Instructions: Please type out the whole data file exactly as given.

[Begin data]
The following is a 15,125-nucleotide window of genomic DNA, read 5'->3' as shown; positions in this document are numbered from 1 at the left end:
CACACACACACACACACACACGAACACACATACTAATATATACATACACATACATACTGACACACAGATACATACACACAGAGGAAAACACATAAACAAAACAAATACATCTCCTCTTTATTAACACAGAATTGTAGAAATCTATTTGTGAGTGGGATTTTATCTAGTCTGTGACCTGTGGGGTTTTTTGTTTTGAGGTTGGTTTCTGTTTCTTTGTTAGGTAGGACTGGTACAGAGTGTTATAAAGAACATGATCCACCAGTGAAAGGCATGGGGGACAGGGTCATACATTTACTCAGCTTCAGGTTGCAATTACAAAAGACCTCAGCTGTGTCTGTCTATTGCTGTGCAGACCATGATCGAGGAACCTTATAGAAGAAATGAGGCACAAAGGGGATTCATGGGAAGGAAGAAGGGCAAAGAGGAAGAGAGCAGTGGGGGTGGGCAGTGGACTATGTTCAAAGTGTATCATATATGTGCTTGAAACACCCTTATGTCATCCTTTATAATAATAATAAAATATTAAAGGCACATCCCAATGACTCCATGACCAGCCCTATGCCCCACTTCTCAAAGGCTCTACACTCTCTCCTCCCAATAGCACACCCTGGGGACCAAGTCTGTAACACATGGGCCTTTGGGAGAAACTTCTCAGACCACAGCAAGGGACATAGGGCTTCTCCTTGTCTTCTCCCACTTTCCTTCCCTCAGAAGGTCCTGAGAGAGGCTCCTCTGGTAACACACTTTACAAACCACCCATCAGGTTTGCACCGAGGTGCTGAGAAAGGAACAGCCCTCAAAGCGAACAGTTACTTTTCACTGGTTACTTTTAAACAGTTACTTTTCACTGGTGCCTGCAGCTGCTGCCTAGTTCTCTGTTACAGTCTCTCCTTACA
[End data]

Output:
The following is a 15,125-nucleotide window of genomic DNA, read 5'->3' as shown; positions in this document are numbered from 1 at the left end:
CACACACACACACACACACACGAACACACATACTAATATATACATACACATACATACTGACACACAGATACATACACACAGAGGAAAACACATAAACAAAACAAATACATCTCCTCTTTATTAACACAGAATTGTAGAAATCTATTTGTGAGTGGGATTTTATCTAGTCTGTGACCTGTGGGGTTTTTTGTTTTGAGGTTGGTTTCTGTTTCTTTGTTAGGTAGGACTGGTACAGAGTGTTATAAAGAACATGATCCACCAGTGAAAGGCATGGGGGACAGGGTCATACATTTACTCAGCTTCAGGTTGCAATTACAAAAGACCTCAGCTGTGTCTGTCTATTGCTGTGCAGACCATGATCGAGGAACCTTATAGAAGAAATGAGGCACAAAGGGGATTCATGGGAAGGAAGAAGGGCAAAGAGGAAGAGAGCAGTGGGGGTGGGCAGTGGACTATGTTCAAAGTGTATCATATATGTGCTTGAAACACCCTTATGTCATCCTTTATAATAATAATAAAATATTAAAGGCACATCCCAATGACTCCATGACCAGCCCTATGCCCCACTTCTCAAAGGCTCTACACTCTCTCCTCCCAATAGCACACCCTGGGGACCAAGTCTGTAACACATGGGCCTTTGGGAGAAACTTCTCAGACCACAGCAAGGGACATAGGGCTTCTCCTTGTCTTCTCCCACTTTCCTTCCCTCAGAAGGTCCTGAGAGAGGCTCCTCTGGTAACACACTTTACAAACCACCCATCAGGTTTGCACCGAGGTGCTGAGAAAGGAACAGCCCTCAAAGCGAACAGTTACTTTTCACTGGTTACTTTTAAACAGTTACTTTTCACTGGTGCCTGCAGCTGCTGCCTAGTTCTCTGTTACAGTCTCTCCTTACA